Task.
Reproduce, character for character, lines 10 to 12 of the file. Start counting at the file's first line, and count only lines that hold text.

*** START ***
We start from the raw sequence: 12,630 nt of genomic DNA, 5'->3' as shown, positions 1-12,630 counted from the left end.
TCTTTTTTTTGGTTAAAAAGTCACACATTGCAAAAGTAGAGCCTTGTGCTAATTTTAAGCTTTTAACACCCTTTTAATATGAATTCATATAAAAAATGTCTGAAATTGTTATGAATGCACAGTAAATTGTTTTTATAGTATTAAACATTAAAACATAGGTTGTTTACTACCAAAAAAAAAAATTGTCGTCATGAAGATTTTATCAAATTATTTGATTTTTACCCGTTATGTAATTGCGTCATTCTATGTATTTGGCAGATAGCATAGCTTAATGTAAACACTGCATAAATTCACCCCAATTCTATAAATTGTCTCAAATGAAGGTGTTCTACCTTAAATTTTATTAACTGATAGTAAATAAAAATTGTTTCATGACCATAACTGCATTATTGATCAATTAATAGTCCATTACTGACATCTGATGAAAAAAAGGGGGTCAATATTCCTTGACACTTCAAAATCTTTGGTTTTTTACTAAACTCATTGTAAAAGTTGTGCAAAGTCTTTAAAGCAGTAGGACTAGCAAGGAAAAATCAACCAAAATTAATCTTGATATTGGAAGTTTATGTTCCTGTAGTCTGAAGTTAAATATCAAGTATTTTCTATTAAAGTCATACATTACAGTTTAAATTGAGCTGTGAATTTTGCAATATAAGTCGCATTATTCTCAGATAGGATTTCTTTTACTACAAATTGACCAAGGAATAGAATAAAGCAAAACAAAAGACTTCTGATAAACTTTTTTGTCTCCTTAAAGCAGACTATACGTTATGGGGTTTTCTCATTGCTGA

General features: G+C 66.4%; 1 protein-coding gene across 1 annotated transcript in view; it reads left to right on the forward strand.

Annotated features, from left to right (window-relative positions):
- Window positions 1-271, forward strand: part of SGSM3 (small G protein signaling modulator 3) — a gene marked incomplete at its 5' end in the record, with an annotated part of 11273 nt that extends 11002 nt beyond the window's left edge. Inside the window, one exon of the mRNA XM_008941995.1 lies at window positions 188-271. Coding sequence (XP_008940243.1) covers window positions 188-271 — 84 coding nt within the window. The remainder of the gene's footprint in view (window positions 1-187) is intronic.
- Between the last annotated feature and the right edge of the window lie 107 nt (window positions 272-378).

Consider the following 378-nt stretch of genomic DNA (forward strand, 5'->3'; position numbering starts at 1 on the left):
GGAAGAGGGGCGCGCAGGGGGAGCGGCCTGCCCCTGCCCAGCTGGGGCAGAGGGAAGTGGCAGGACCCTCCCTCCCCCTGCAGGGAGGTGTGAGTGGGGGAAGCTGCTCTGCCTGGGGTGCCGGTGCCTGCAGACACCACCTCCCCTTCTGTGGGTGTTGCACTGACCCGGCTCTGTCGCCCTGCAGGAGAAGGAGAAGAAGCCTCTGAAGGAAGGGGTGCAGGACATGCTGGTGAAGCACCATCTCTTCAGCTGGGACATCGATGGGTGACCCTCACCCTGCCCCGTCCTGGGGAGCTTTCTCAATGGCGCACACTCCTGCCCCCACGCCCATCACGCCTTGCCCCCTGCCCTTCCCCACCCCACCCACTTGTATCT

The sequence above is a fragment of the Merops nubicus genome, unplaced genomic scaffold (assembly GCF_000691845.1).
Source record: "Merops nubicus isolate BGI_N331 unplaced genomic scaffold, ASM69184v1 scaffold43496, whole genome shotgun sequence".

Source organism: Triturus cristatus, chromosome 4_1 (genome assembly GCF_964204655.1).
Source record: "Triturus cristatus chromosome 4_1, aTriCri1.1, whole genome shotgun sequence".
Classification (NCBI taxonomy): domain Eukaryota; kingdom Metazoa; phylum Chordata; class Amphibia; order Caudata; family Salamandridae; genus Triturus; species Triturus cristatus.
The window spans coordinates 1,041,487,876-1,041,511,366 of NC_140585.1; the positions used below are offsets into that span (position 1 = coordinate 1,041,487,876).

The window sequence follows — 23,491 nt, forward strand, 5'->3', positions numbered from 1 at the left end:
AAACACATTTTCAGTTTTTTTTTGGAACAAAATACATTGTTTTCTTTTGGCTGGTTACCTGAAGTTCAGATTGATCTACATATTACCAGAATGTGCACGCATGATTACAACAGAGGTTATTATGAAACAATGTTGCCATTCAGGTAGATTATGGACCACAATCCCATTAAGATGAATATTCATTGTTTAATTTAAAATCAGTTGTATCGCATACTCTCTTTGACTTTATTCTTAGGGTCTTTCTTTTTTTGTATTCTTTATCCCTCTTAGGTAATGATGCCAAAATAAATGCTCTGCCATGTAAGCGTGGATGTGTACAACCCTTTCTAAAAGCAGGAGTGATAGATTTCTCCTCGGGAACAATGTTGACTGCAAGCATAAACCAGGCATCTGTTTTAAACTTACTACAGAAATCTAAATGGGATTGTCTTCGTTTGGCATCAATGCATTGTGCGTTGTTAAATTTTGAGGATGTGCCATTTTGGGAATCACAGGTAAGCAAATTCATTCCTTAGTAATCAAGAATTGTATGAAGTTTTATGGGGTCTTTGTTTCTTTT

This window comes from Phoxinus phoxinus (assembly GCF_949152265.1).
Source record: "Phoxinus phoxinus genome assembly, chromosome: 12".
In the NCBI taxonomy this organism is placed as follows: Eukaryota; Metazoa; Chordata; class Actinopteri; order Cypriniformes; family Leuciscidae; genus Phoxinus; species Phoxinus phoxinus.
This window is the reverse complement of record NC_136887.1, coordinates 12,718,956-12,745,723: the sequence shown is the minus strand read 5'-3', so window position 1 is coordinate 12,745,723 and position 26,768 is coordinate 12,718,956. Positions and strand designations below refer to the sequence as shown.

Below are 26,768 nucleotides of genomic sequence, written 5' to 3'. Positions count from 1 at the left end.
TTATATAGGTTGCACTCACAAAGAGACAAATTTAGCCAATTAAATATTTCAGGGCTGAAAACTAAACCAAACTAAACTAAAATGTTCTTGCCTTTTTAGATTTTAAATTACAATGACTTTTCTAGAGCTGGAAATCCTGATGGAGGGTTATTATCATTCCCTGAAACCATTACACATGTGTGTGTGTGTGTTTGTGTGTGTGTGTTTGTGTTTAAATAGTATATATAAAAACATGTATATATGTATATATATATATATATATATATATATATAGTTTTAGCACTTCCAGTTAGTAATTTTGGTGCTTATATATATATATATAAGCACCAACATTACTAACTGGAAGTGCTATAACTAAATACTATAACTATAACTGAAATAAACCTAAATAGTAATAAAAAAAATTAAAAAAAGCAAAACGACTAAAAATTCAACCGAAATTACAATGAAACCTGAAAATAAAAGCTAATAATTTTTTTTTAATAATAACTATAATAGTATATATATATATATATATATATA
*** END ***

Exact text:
Source record: "Merops nubicus isolate BGI_N331 unplaced genomic scaffold, ASM69184v1 scaffold43496, whole genome shotgun sequence".

Source organism: Triturus cristatus, chromosome 4_1 (genome assembly GCF_964204655.1).
Source record: "Triturus cristatus chromosome 4_1, aTriCri1.1, whole genome shotgun sequence".